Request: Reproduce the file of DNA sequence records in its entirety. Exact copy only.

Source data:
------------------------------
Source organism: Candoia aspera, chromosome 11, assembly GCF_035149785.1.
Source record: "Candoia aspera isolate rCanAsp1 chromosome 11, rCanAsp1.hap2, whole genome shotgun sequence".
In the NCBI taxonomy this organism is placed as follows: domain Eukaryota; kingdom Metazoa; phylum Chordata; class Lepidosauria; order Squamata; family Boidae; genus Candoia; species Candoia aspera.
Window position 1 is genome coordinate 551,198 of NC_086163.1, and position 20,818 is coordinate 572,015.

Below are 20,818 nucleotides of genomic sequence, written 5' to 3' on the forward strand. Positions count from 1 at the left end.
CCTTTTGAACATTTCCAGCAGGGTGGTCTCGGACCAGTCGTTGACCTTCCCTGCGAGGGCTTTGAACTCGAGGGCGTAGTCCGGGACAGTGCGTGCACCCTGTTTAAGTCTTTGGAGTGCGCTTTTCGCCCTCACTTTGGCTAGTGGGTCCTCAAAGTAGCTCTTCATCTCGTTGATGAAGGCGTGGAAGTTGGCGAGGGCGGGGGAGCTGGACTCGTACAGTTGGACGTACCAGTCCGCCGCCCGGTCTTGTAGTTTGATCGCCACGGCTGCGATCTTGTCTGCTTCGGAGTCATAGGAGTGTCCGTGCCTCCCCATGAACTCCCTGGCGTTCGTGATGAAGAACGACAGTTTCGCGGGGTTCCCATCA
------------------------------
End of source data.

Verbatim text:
Source organism: Candoia aspera, chromosome 11, assembly GCF_035149785.1.
Source record: "Candoia aspera isolate rCanAsp1 chromosome 11, rCanAsp1.hap2, whole genome shotgun sequence".
In the NCBI taxonomy this organism is placed as follows: domain Eukaryota; kingdom Metazoa; phylum Chordata; class Lepidosauria; order Squamata; family Boidae; genus Candoia; species Candoia aspera.
Window position 1 is genome coordinate 551,198 of NC_086163.1, and position 20,818 is coordinate 572,015.

Below are 20,818 nucleotides of genomic sequence, written 5' to 3' on the forward strand. Positions count from 1 at the left end.
CCTTTTGAACATTTCCAGCAGGGTGGTCTCGGACCAGTCGTTGACCTTCCCTGCGAGGGCTTTGAACTCGAGGGCGTAGTCCGGGACAGTGCGTGCACCCTGTTTAAGTCTTTGGAGTGCGCTTTTCGCCCTCACTTTGGCTAGTGGGTCCTCAAAGTAGCTCTTCATCTCGTTGATGAAGGCGTGGAAGTTGGCGAGGGCGGGGGAGCTGGACTCGTACAGTTGGACGTACCAGTCCGCCGCCCGGTCTTGTAGTTTGATCGCCACGGCTGCGATCTTGTCTGCTTCGGAGTCATAGGAGTGTCCGTGCCTCCCCATGAACTCCCTGGCGTTCGTGATGAAGAACGACAGTTTCGCGGGGTTCCCATCA